Brilliant Photographic Recreations of Famous Paintings


London-based photographer Tom Hunter is best known for his documentation of ordinary life and his touching portrayals of common people. RuGuru recently paired a collection of individual photos taken from several of Hunter’s series with the famous masterpieces from which they borrow their form. While Hunter’s photographs are far from faithful reconstructions of paintings, they each definitely reinvent the classic gestures and symbols in poignantly contemporary settings. His most famous work, Woman Reading a Possession Order, for example, plays with the sense of domesticity found in Vermeer’s original by photographing a squatter and her child. The connection between titles, the symmetry of the forms, the photographic medium, and the elements Hunter decides to include or exclude all contribute to some brilliantly relevant takes on classic artwork. Take a look at some of his greatest reinterpretations below.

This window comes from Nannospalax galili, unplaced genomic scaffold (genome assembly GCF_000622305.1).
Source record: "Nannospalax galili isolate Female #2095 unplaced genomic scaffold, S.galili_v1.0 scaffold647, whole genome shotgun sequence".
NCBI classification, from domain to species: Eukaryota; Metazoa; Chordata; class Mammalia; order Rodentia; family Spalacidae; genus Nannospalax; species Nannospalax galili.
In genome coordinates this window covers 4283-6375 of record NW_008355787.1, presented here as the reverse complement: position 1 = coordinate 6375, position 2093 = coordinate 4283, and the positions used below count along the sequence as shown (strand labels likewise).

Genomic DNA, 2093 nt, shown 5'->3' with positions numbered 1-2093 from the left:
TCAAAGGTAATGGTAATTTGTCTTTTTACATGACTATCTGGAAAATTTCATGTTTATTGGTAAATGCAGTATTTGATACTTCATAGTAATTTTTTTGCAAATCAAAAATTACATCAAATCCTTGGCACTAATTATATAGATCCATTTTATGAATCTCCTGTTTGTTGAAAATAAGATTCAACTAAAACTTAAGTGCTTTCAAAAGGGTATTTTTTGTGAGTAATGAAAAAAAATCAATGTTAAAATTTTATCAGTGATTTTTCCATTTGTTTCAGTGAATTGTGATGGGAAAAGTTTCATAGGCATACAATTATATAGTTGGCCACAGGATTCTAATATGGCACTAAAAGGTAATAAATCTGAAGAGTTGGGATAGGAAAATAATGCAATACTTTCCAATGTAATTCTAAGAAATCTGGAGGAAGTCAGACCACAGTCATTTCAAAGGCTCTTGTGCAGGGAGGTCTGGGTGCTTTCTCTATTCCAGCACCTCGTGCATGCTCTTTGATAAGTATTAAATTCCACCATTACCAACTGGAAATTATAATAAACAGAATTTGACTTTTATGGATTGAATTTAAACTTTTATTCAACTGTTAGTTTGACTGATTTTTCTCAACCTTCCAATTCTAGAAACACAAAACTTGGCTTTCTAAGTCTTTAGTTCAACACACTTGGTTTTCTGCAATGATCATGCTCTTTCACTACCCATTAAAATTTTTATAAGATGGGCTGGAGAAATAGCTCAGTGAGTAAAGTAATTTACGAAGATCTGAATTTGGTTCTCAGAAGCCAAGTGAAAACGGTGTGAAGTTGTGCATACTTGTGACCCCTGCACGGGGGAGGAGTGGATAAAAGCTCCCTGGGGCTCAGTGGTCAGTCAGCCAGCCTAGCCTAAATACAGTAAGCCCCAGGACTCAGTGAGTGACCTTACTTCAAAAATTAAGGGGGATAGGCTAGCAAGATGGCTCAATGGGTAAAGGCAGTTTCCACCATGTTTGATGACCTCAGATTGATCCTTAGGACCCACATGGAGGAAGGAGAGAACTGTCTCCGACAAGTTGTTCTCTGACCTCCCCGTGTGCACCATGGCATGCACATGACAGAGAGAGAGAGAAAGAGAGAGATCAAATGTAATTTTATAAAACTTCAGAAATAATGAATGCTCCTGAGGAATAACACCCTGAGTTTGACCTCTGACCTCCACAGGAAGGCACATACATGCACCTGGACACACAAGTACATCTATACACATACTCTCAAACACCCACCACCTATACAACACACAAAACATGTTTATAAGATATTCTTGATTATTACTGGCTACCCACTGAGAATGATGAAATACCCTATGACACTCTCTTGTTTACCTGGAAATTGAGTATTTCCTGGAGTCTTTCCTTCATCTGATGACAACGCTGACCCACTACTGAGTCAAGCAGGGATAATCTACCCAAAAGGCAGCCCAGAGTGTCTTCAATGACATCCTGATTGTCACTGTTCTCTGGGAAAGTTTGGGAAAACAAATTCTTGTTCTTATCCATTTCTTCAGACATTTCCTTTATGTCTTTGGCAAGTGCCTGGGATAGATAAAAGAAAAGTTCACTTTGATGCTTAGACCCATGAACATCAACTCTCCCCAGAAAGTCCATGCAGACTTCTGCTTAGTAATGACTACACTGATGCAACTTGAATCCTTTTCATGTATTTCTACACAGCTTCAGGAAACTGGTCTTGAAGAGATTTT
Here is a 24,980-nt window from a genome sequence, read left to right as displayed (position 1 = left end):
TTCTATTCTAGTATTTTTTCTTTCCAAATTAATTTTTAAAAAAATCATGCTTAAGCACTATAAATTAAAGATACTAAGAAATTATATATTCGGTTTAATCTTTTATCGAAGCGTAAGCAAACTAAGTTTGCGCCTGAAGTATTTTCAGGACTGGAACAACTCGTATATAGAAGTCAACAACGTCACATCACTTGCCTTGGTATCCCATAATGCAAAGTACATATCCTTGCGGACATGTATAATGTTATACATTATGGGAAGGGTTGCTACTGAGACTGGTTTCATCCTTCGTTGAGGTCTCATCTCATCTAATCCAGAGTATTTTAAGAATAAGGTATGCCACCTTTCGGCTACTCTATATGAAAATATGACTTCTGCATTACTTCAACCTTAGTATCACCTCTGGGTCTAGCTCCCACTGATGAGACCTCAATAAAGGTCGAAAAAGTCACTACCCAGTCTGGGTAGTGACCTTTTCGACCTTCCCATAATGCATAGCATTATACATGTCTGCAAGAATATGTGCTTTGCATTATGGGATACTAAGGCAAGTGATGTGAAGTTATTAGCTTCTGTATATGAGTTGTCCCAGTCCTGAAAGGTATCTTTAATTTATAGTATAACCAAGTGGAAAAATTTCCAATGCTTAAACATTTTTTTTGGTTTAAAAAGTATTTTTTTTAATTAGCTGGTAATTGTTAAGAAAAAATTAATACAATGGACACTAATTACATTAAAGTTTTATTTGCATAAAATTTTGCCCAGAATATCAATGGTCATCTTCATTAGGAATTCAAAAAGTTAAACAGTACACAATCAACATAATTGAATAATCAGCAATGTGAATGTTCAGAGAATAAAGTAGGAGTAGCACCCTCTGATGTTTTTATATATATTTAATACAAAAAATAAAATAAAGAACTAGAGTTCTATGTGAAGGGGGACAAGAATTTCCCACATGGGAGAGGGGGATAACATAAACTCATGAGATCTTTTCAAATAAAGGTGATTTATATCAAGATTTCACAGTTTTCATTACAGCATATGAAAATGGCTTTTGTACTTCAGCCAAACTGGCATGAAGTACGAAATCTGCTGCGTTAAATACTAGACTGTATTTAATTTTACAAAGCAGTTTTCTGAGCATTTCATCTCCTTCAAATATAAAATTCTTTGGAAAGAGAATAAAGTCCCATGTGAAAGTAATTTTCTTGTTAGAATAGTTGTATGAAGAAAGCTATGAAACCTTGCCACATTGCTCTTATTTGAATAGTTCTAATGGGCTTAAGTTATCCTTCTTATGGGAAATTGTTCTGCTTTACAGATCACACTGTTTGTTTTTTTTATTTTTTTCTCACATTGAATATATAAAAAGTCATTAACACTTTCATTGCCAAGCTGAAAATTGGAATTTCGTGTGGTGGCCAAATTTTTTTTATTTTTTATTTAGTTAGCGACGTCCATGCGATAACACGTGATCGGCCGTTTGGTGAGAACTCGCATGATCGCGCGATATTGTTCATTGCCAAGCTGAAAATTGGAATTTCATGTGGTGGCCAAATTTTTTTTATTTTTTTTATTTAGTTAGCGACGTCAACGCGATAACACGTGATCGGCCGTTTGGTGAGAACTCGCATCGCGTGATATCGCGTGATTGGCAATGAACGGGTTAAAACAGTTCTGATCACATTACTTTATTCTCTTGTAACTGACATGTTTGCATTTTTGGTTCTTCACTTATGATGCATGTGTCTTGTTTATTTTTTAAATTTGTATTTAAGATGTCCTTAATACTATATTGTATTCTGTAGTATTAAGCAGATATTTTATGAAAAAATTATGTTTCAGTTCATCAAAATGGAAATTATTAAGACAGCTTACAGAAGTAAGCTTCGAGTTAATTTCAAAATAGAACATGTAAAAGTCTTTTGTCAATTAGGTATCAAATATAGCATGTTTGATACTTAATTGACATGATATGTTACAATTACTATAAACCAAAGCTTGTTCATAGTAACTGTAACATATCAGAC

Woman Reading Possession Order by Tom Hunter

Girl Reading a Letter at an Open Window by Johannes Vermeer

Anchor and Hope by Tom Hunter

Christina’s World by Andrew Wyeth

The Way Home by Tom Hunter

Ophelia by Sir John Everett Millais

Death of Cotelli by Tom Hunter

Death of Sardanapalis by Eugène Delacroix

Death of the Party by Tom Hunter

Death of the Virgin by Michelangelo Caravaggio

Ye Olde Axe by Tom Hunter

Venus at Her Mirror by Diego Velázquez

Murder, Two Men Wanted by Tom Hunter

The Death of Procris, a Satyr Mourning Over a Nymph by Piero di Cosimo

Living in Hell by Tom Hunter

Four Figures at a Table by Le Nain Brothers

Reservoir No. 1 by Tom Hunter

Hylas and the Nymphs by John William Waterhouse

Hide and Seek by Tom Hunter

Roger Delivering Angelica by Jean-Auguste-Dominique Ingres